I have just come back from the General Synod meeting in York and I asked some questions to officials about this.

    They don’t know where the Sunday Times (which first reported this) got their information from – but NOBODY has tabled a motion – official, diocesan, private members or otherwise – about this.

    Don’t blame the Church of England for poor quality reporting in a so-called tabloid newspaper.

  • Kevin P. Edgecomb

    In the complex of the Church of St George in Lydda/Lod, Israel, is also included a mosque. Were the Holy Martyr George so offensive to Muslims, that mosque would not be there, nor would the church have remained standing.

  • Christina

    I have heard that the Muslim crescent originated as a symbol of conquest against the Christians. On the night that they took Constantinople, the moon was crescent-shaped. I have two questions? 1.) Is that true? and 2.) If so, wouldn’t THAT be offensive to Christians? The crescent doesn’t sound like a symbol teaching “peace and harmony”.

  • http://agrumer.livejournal.com/ Avram

    Hm. Y’know, over the past few years I’ve learned to be a lot more skeptical when reading the news. I see two news stories linked here, the Daily Mail(July 2nd) and the Coventry Evening Telegraph (July 5th).

    The Daily Mail story quotes two sources: Rev Philip Chester, who’s the guy pushing for the St George ouster, and the Archbishop of Canterbury, who says not a single word about St George in the quoted material. All the rest is unsourced assertion.

    The Evening Telegraph story claims that “some senior clergy have started a campaign to replace St George with St Alban,” but also provides no source for this claim. The quotes are all reactions, and there’s nothing at all in there from anybody in authority in the Anglican Church.

  • Charles


    You might call the cult of any saint “fanciful” – But you say it with a sneer. Just as ridiculous fools like sociobiologists and Nazis do when they would deny love, compassion and altruism. Others would say truth, beauty and beauty are “fanciful” too. With that same mocking unctiousness.

    Disgusting. Murderous. Pathetic. As Auschwitz is.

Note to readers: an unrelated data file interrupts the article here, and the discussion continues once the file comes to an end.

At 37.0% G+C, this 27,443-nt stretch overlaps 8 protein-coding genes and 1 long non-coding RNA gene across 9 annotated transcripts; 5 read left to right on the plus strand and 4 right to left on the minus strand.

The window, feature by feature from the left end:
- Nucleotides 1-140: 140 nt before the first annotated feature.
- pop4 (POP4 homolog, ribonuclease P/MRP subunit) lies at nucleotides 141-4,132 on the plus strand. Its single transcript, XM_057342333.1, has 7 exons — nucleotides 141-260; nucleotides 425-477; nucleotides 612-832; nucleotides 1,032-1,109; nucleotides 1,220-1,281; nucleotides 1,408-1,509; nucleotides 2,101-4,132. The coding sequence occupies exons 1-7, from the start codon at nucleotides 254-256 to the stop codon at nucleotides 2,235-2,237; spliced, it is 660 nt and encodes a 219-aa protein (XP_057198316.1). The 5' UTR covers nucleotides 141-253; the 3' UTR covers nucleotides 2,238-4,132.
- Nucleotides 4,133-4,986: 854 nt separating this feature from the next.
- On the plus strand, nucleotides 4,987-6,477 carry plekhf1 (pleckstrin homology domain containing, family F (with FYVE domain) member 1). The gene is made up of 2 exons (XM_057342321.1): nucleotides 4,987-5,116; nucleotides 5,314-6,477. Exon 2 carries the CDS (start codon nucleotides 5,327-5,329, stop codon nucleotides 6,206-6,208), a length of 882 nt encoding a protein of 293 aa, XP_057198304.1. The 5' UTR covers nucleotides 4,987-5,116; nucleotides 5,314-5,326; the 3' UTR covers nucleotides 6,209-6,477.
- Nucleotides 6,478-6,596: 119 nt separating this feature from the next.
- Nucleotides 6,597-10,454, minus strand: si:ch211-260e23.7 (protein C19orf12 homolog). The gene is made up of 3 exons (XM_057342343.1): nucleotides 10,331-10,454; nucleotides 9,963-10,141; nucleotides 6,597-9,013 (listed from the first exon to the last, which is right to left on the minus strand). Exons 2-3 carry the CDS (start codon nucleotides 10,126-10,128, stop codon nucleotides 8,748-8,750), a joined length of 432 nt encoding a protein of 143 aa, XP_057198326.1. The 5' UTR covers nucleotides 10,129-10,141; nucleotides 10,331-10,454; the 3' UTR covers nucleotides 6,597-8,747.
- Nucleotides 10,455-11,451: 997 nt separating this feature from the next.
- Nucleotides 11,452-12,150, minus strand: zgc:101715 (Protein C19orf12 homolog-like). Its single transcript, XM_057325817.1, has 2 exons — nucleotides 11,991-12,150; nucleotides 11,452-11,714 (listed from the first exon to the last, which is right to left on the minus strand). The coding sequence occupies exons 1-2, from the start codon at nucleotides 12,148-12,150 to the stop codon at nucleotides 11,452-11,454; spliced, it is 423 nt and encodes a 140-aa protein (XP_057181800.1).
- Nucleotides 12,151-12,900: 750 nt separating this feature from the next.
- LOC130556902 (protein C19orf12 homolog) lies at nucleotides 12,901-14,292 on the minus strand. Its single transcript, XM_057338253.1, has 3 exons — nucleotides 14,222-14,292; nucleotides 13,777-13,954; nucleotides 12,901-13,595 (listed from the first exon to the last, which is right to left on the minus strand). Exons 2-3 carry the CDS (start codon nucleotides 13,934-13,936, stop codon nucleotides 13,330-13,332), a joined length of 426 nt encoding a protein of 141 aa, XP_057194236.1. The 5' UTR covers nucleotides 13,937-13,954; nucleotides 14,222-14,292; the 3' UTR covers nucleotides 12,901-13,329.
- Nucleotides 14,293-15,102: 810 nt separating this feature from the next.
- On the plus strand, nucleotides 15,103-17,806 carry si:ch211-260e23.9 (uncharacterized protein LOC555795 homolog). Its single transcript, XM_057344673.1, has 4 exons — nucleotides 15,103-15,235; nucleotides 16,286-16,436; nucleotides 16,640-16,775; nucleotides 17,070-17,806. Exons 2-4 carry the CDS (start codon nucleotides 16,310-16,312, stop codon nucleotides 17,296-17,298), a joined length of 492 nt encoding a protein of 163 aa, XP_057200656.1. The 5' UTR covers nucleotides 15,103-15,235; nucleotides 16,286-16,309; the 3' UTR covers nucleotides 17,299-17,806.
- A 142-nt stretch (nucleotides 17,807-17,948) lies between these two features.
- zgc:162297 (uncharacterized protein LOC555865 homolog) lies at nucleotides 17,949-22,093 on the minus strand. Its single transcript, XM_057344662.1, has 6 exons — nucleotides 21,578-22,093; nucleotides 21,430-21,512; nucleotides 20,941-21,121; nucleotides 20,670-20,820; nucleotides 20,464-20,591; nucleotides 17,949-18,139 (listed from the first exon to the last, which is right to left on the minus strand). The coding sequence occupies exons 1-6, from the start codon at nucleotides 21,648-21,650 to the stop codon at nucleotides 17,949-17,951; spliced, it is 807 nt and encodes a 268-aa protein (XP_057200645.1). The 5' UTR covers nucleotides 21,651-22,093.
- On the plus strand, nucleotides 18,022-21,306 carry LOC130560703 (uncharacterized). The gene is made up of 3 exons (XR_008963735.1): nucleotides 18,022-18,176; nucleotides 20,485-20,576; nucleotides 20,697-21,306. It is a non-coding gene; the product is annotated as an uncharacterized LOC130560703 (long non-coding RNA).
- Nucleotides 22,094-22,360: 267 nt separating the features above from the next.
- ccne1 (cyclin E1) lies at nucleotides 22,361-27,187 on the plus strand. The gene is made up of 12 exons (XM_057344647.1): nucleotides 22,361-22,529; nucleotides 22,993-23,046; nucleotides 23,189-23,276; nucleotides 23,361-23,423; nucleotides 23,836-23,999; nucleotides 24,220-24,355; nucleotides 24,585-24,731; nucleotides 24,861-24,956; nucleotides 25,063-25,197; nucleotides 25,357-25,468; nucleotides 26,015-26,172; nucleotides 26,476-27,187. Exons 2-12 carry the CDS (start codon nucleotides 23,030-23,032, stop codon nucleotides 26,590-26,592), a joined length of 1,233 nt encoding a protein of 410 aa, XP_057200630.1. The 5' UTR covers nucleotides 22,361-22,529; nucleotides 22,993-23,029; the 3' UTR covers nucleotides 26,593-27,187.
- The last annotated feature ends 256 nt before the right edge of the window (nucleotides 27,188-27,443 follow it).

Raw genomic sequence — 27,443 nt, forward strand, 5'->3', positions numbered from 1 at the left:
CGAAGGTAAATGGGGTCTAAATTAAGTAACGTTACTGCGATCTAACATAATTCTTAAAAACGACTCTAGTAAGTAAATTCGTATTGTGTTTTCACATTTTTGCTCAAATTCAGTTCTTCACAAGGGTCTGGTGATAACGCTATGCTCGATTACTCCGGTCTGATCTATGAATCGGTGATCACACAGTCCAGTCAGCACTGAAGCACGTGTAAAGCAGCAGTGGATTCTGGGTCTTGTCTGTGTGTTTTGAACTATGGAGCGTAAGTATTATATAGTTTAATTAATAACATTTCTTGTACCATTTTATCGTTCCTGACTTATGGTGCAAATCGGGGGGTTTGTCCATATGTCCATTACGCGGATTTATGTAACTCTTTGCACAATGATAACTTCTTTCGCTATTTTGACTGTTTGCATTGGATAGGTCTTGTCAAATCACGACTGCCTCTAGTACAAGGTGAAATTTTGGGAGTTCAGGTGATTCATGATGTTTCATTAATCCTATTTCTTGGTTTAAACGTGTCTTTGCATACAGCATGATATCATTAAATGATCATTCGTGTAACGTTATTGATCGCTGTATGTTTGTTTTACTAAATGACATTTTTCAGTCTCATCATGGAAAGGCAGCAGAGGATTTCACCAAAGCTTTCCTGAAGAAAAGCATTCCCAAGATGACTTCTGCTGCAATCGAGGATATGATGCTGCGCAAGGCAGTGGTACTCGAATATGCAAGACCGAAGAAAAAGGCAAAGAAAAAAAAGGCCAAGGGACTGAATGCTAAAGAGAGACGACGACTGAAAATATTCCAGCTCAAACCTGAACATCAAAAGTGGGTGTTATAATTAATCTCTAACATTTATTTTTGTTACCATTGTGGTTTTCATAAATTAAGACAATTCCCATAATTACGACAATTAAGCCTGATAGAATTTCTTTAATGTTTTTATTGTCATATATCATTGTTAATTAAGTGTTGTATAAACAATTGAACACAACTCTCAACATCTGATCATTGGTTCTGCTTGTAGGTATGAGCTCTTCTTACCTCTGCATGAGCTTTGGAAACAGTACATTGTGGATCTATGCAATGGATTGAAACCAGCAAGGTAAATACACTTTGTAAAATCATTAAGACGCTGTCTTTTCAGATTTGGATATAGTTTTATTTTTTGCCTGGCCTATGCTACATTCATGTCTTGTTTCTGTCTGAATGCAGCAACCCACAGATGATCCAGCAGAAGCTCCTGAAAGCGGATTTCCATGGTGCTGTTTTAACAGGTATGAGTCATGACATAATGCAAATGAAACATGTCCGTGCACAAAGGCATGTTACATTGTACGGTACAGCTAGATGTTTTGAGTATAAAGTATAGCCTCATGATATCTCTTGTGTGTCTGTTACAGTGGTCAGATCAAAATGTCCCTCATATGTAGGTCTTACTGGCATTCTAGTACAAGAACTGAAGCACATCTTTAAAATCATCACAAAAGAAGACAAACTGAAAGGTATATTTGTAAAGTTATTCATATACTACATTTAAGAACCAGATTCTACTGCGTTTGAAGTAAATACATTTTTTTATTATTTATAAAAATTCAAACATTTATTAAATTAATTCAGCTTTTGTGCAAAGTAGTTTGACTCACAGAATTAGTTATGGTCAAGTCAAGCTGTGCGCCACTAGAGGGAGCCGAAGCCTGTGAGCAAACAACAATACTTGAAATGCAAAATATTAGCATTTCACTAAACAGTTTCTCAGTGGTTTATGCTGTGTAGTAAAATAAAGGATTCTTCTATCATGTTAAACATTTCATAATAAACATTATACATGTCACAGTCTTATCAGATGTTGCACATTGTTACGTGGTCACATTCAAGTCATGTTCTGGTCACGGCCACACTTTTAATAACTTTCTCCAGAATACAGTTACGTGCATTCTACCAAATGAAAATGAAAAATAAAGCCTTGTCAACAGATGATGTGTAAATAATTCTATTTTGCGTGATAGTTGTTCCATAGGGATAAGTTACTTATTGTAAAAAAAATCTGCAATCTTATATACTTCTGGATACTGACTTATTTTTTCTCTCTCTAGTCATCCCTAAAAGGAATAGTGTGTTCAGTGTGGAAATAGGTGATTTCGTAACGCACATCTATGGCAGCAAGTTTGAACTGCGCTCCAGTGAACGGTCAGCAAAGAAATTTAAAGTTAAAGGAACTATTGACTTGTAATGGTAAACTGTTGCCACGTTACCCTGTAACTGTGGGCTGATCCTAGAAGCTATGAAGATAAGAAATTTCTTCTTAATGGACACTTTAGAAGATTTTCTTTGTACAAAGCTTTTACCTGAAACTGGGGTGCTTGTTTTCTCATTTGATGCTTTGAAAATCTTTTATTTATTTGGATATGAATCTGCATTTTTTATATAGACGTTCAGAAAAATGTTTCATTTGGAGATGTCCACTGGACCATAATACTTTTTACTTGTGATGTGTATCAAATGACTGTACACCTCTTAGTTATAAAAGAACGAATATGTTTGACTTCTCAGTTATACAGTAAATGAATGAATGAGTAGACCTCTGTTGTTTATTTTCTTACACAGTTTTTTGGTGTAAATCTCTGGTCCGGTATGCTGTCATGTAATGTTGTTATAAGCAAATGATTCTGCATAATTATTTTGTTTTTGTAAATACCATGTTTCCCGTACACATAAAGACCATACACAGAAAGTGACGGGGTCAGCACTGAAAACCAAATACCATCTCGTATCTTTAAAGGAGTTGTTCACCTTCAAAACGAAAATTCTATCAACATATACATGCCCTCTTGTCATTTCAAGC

“God is dead.” All together, now: “Indeed, He is dead.”

    Is that the end of all possiblity of thought, or a paraphrase of the Nicean Creed?

    Sterile positivism has annihilated our mind and heart. We are now men without cheasts or heads. Nor have we eyes or ears. Aesthetics, compassion and faith are all inextricably intertwined. The negative proof of that is all about us.

    One of the most arrogant, idiotic & condescending conceits of the modern “mind” (or “post modern” blah blah blah) is the fixating assumption that if something is called legendary or mythic, it is untrue.

    “Oh, that’s just a myth” or, “I saw Bill Moyers on PBS and he said that Jung said that all religion is myth.” Just like Moby Dick.

    The myths of SS. George, Christopher – not to mention that of Our Lord Jesus Christ (we call it “the Gospel”) – contain more truth than every scientific treatise ever penned.

    Don’t forget: Metaphysics subsumes physics and is its master.

    And yes, Virginia, there is a Santa Claus. His mortal remains may lie entombed in Bari, but he now mysteriously intercedes for you eternally in heaven. Now go say your prayers.

    Merry Christmas. Just fancy that.

  • Richard Barrett

    Charles: bravo. See also: GK Chesteron, The Everlasting Man, Joseph Pearce’s examination of Tolkien’s belief in and application of the matter in Tolkien: Man and Myth, and to some extent The Pilgrim’s Regress by C. S. Lewis.

  • http://mcj.bloghorn.com/ Christopher Johnson

    Odd religion, Islam, that claims to be offended by a saint who supposedly never existed. It’s not about George at all. It’s about that flag.

  • Thuloid


    You might call the cult of any saint “fanciful”

    Nope. Just ones that never existed or who are purported to have slain mythical beasts. I call the cult of any saint “theologically unsound,” if by it you mean anything more than the ordinary connection between one Christian and another. But that’s a separate issue.

    Disgusting. Murderous. Pathetic. As Auschwitz is.

    Apparently, not believing in dragons makes me a Nazi. Try harder to be a vicious little twit next time you post–I bet you can’t do much better.

    One of the most arrogant, idiotic & condescending conceits of the modern “mind” (or “post modern” blah blah blah) is the fixating assumption that if something is called legendary or mythic, it is untrue.

    And one of the most arrogant, idiotic and laughable conceits of pious blowhards is that Christianity entails a commitment to fairie creatures. It’s untrue that George killed a dragon or that St. Christopher ever existed. Thank God the Father and my Lord Jesus Christ that I have enough of a brain left to say that.

    The myths of SS. George, Christopher – not to mention that of Our Lord Jesus Christ (we call it “the Gospel”) – contain more truth than every scientific treatise ever penned

    Now hold up there, Sparky. Christ is the Truth–I have no commitment to “truth” hidden within some story, but to Him alone. He was and is our real, living historical Lord, and in Him we are nailed to history. Christopher, by comparison, is a nice story somebody told. My faith commits me no more to it than to the “truth” in the latest Pirates of the Caribbean film. Stories are nice things, but they aren’t the Gospel. Your hostility to God’s created order (and its study in the sciences) doesn’t serve you well.

    Don’t forget: Metaphysics subsumes physics and is its master.